About Me

Heart Beats

“We were 80 meters away from the enemy post. A 48-hour lull at that time, without a single bullet being fired, was slightly unnerving. When the conflict scene is hot and nothing happens, you have a feeling that something bad is about to happen. There was a sense of foreboding which precedes a tragedy”

“The killing area of a bomb is in an eight-meter diameter, but I was only meter and half away from the spot it landed. Today I can joke that the bomb had my name written on it but it couldn’t still kill me. “Jaako raakhe saiyan, mar sake na koye” (If one is taken care by Almighty himself, no one can destroy him),”

“When I lay dying in the battlefield, my mates carried me to safety risking their own lives. I owe a huge debt I can never repay to those countless people who worked tirelessly to save my life…”

“I never felt I was dying. The moment one gives up, one is dead. Then even the doctors can’’t save you. This was God’’s own given path for me. When the news that my leg was affected with gangrene was delivered, I could have given up. But I saw it like a challenge. I said to myself:‘ ‘Let me see how people without one leg live.”

I would listen to dialogues from Sholay and Gabbar Singh’s famous dialogue ‘ Jo dar gaya, samjho mar gaya’ (he who is afraid is dead) boosted my morale.”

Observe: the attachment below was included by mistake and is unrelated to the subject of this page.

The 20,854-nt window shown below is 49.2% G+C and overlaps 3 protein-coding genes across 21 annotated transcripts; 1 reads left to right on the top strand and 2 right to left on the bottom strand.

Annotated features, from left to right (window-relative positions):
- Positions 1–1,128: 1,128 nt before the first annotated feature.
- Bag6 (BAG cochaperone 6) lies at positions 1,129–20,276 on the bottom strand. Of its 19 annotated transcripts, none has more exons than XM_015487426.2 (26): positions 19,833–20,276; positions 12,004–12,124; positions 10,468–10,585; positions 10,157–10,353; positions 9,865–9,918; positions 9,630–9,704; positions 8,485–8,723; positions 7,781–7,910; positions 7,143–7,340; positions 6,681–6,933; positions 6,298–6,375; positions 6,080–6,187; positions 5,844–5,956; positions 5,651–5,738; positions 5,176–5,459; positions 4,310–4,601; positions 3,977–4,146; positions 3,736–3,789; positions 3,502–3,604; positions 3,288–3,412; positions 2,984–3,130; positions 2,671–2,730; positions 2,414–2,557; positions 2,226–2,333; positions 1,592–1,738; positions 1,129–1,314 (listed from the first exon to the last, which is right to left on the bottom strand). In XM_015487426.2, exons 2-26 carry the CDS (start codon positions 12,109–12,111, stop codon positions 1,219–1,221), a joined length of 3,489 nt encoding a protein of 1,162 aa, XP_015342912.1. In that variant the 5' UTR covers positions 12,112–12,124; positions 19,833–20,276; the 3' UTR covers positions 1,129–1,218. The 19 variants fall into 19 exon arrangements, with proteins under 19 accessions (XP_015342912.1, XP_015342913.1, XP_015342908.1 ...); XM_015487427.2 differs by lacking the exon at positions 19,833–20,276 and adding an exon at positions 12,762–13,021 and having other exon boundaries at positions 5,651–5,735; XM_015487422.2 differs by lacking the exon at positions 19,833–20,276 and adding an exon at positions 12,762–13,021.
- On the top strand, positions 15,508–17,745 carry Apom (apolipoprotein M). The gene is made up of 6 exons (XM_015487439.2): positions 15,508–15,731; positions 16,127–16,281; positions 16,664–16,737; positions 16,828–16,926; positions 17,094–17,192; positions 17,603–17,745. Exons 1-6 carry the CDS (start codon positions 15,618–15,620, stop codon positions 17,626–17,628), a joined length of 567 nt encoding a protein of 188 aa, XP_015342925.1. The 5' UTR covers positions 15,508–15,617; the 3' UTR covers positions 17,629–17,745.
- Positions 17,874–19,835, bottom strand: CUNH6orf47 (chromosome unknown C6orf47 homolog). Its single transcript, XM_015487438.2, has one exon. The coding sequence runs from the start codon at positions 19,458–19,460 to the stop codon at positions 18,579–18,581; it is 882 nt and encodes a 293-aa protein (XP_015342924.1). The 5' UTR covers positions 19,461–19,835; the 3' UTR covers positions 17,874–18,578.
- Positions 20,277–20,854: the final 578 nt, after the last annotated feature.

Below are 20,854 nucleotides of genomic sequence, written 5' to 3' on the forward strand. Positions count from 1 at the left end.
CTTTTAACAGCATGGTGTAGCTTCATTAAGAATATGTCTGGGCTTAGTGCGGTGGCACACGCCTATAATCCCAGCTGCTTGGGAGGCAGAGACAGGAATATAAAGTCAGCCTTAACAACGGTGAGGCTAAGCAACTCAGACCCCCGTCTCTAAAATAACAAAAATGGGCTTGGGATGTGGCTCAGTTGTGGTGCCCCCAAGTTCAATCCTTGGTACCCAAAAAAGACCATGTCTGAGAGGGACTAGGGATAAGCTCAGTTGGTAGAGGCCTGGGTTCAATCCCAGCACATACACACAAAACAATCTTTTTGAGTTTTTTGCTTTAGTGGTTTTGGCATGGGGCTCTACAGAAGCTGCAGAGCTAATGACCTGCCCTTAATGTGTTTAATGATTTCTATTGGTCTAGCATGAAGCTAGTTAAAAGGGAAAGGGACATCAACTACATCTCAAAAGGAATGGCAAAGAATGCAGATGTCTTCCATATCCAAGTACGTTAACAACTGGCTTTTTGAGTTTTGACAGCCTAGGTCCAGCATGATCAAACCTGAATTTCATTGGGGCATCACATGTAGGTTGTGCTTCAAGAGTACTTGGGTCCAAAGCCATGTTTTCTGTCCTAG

“The blood running in my veins belongs to citizens of our country. I don’t know how many people donated blood. I never thought I would die.

I would listen to dialogues from Sholay and Gabbar Singh’s famous dialogue ‘ Jo dar gaya, samjho mar gaya’ (he who is afraid is dead) boosted my morale.”

“Sikh religion is… you know, Guru has taught us to be Saint and Soldier. I just lost a leg, nothing else…so how can I just start giving up on life? And of course after going into the army…we were trained to survive in each type of condition and I am actually indebted to my religion and army who made my personality whatever I am today.”


“I just couldn’t get used to the sympathetic glances I used to get from people. After a while, I was desperate to change that”

“I decided to do running”

“From lying down on the bed, to being on my feet and learning how to walk again, first with a crutch and then with an artificial leg: I went through a gamut of emotions”

“Yes, it took me 10 years to be able to start running”


“I found I could hop with my good leg, then drag the prosthetic”

“Sweating out like this after so long elated me. Although it was slow going, but I managed to run three half marathons like this”

“And that’s only the beginning. When I run with my blade, I feel the jarring impact of my feet on the ground all the way from hip to head. I run for the sheer exhilaration of it, but when I finally stop, I’m bruised all over…”

“But when I ran with my blade, I felt the jarring impact of prosthesis on the ground all the way from hip to head. I ran for the sheer exhilaration of it, but when I finally finished and stopped, I was bruised all over, my stump was bleeding and swollen, pieces of skin got peeled off it…”

“To run at 5 am, I wake up at 3”


“After my 4 half marathons, I decided to share the same attitude with others like me.”